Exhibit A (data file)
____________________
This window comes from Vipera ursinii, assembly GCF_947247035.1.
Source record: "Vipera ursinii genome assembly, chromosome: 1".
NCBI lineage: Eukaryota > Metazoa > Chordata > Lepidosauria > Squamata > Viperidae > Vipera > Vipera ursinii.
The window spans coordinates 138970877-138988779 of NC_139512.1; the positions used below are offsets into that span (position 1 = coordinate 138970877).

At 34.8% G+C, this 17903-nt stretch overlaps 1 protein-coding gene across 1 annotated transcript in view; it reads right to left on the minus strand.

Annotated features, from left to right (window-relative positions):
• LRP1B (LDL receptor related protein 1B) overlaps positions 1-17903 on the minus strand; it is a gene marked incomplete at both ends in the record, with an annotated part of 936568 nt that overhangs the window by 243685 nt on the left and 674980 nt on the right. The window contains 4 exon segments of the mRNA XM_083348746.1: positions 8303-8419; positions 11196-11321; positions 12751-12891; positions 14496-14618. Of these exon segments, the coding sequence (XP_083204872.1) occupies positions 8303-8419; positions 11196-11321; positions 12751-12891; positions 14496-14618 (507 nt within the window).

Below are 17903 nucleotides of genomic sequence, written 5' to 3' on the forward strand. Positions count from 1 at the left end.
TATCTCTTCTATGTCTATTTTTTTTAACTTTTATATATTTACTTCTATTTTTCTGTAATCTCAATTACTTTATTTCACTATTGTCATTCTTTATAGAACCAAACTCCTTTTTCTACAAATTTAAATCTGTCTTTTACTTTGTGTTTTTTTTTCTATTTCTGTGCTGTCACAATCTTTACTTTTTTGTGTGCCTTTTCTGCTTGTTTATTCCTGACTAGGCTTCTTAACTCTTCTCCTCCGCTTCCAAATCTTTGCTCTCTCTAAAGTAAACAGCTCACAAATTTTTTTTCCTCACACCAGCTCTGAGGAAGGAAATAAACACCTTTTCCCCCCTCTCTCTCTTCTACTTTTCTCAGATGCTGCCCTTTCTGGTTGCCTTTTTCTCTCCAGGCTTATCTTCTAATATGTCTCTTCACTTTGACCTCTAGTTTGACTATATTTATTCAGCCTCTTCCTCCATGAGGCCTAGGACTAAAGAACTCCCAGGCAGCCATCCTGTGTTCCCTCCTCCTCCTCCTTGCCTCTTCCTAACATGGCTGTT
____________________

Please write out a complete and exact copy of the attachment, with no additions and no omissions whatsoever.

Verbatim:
This window comes from Vipera ursinii, assembly GCF_947247035.1.
Source record: "Vipera ursinii genome assembly, chromosome: 1".
NCBI lineage: Eukaryota > Metazoa > Chordata > Lepidosauria > Squamata > Viperidae > Vipera > Vipera ursinii.
The window spans coordinates 138970877-138988779 of NC_139512.1; the positions used below are offsets into that span (position 1 = coordinate 138970877).

At 34.8% G+C, this 17903-nt stretch overlaps 1 protein-coding gene across 1 annotated transcript in view; it reads right to left on the minus strand.

Annotated features, from left to right (window-relative positions):
• LRP1B (LDL receptor related protein 1B) overlaps positions 1-17903 on the minus strand; it is a gene marked incomplete at both ends in the record, with an annotated part of 936568 nt that overhangs the window by 243685 nt on the left and 674980 nt on the right. The window contains 4 exon segments of the mRNA XM_083348746.1: positions 8303-8419; positions 11196-11321; positions 12751-12891; positions 14496-14618. Of these exon segments, the coding sequence (XP_083204872.1) occupies positions 8303-8419; positions 11196-11321; positions 12751-12891; positions 14496-14618 (507 nt within the window).

Below are 17903 nucleotides of genomic sequence, written 5' to 3' on the forward strand. Positions count from 1 at the left end.
TATCTCTTCTATGTCTATTTTTTTTAACTTTTATATATTTACTTCTATTTTTCTGTAATCTCAATTACTTTATTTCACTATTGTCATTCTTTATAGAACCAAACTCCTTTTTCTACAAATTTAAATCTGTCTTTTACTTTGTGTTTTTTTTTCTATTTCTGTGCTGTCACAATCTTTACTTTTTTGTGTGCCTTTTCTGCTTGTTTATTCCTGACTAGGCTTCTTAACTCTTCTCCTCCGCTTCCAAATCTTTGCTCTCTCTAAAGTAAACAGCTCACAAATTTTTTTTCCTCACACCAGCTCTGAGGAAGGAAATAAACACCTTTTCCCCCCTCTCTCTCTTCTACTTTTCTCAGATGCTGCCCTTTCTGGTTGCCTTTTTCTCTCCAGGCTTATCTTCTAATATGTCTCTTCACTTTGACCTCTAGTTTGACTATATTTATTCAGCCTCTTCCTCCATGAGGCCTAGGACTAAAGAACTCCCAGGCAGCCATCCTGTGTTCCCTCCTCCTCCTCCTTGCCTCTTCCTAACATGGCTGTT